In another ominous move for Windows Phone’s future, Redmond announced a further 7,800 layoffs while taking an impairment charge of $7.6 billion and deciding on a “more effective” handheld portfolio.
Despite pompous rhetoric at the time of its $7B+ acquisition of Nokia’s struggling mobile phone business, it never seemed like Microsoft tried to turn things around for Win-powered Lumias. As in, really trying, going the extra mile to recover lost ground to Android veterans or the Cupertino-based marketing juggernaut.
Granted, the first wave of 18,000 job cuts was probably inevitable, and you can’t blame MS for being skittish of diving right into the flagship device pool. Still, a high-end Lumia release is officially long overdue, and the latest stream of mobile-related discharges spells out big trouble.
It’s perhaps a sign there’s indeed some truth to rumors of Android explorations, or maybe Satya Nadella is examining the pros and cons of his outfit’s complete retreat from the smartphone landscape, if Windows 10 Mobile flops.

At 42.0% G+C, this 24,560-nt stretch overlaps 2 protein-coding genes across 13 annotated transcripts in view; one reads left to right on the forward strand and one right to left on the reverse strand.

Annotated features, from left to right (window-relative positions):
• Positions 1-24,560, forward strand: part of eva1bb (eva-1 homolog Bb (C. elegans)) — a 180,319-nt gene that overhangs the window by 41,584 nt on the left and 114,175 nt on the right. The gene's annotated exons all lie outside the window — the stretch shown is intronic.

One thing’s for sure – there’s a lot riding on the looming Lumia 940, 940 XL, 840 and 840 XL. The 1030? Its commercial rollout is unlikely to happen, since “a person familiar” with the company’s plans recently told Bloomberg the three categories MS wants to focus on will each see just one or two reboots per year.
For the record, the market segments where the software specialist feels its hardware expertise might come in handy and “where we can make unique contributions” are the business niche, “value” sector and flagship class. Say good-bye to everything in between! And annoyingly derivative 430, 435, 530, 535 or 540-type budget soldiers.
From now on, the spotlight is on quality, not quantity. “Reinvention” and innovation, not diversity.
Hopefully, the $7.6 billion writedown “related to assets associated with the acquisition of the Nokia Devices and Services business”, as well as the $800 million or so “restructuring charge” will mark a new beginning for the streamlined Lumia product roster, not the beginning of the end.
Also, it’d be nice if the 7,800 lives ruined would be the last before a spectacular Phoenix-like rise from the ashes. We don’t dare to dream of eventual employee reenlistments, but some sense of comfort and stability will do for the time being.